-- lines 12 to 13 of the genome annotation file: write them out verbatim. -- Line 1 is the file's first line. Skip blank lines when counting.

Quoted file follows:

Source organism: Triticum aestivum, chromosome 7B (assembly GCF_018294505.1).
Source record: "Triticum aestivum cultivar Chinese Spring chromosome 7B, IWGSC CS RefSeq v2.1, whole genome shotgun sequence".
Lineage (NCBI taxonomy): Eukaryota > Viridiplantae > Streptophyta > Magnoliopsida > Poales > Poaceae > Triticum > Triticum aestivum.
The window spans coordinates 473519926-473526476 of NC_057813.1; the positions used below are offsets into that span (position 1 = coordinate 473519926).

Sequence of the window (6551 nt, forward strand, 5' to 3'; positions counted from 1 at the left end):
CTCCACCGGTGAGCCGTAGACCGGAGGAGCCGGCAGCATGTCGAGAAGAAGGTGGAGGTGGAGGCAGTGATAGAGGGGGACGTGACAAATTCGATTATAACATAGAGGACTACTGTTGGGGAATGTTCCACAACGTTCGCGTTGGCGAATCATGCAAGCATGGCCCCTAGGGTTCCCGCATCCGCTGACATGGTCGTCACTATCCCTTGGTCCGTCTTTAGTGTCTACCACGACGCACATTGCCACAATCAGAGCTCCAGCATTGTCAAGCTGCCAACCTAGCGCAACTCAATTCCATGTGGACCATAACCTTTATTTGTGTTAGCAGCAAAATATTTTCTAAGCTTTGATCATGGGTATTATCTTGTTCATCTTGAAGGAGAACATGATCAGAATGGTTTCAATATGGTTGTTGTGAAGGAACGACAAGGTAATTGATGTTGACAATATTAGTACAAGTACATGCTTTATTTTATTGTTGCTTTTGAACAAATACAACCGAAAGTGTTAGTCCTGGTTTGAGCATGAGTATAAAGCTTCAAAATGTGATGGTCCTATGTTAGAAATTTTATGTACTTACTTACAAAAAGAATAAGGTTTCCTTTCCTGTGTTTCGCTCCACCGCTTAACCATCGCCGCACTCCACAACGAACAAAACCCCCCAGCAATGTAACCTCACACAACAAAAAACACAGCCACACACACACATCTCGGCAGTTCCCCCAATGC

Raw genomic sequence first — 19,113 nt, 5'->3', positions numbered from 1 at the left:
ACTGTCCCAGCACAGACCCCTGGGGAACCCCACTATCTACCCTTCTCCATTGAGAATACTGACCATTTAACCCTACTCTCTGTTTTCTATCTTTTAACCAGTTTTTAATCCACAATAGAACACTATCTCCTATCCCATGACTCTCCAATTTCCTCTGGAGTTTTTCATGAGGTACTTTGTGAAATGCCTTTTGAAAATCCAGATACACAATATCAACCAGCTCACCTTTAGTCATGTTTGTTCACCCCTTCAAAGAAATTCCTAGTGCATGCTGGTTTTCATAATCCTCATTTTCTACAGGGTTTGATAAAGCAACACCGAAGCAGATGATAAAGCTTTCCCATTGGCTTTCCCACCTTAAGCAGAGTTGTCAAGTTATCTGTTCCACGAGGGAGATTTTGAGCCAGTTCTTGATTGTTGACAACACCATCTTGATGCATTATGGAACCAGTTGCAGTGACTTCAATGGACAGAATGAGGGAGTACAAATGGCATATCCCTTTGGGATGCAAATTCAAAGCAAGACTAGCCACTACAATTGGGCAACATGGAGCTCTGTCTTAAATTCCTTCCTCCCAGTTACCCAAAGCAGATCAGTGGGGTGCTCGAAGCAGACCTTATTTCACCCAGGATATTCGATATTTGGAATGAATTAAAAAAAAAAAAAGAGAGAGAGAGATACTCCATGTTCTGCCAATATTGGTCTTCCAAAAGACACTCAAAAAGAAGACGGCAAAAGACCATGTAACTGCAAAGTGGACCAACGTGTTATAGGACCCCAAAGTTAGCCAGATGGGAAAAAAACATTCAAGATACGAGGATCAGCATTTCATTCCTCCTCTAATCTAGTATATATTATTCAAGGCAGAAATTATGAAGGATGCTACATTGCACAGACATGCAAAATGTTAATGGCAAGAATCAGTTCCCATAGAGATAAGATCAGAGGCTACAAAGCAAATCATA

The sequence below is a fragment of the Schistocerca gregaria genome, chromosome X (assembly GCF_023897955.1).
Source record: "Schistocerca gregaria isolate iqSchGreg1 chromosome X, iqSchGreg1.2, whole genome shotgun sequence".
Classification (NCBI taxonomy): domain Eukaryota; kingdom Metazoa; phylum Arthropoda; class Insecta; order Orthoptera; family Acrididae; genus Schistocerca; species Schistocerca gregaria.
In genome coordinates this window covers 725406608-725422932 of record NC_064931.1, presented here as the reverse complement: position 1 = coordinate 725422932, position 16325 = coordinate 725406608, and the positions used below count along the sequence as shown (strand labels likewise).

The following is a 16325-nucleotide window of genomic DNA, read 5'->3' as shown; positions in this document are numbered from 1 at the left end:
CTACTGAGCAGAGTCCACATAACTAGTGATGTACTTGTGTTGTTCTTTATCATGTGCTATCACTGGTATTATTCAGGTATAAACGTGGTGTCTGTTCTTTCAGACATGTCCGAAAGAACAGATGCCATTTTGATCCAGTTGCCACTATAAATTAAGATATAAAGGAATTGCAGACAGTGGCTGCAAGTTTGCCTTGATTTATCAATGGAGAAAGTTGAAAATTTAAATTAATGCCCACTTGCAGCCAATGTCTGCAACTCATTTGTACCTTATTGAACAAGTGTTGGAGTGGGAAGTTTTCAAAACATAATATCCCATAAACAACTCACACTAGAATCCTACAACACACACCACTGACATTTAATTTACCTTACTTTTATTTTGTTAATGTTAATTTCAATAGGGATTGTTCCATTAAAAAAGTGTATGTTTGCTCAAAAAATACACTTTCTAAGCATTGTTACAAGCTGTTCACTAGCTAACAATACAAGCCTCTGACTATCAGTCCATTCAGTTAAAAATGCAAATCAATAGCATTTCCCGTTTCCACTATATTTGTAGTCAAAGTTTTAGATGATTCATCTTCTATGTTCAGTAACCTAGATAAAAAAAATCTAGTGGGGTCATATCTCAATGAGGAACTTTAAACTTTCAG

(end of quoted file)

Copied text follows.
In genome coordinates this window covers 725406608-725422932 of record NC_064931.1, presented here as the reverse complement: position 1 = coordinate 725422932, position 16325 = coordinate 725406608, and the positions used below count along the sequence as shown (strand labels likewise).

The following is a 16325-nucleotide window of genomic DNA, read 5'->3' as shown; positions in this document are numbered from 1 at the left end: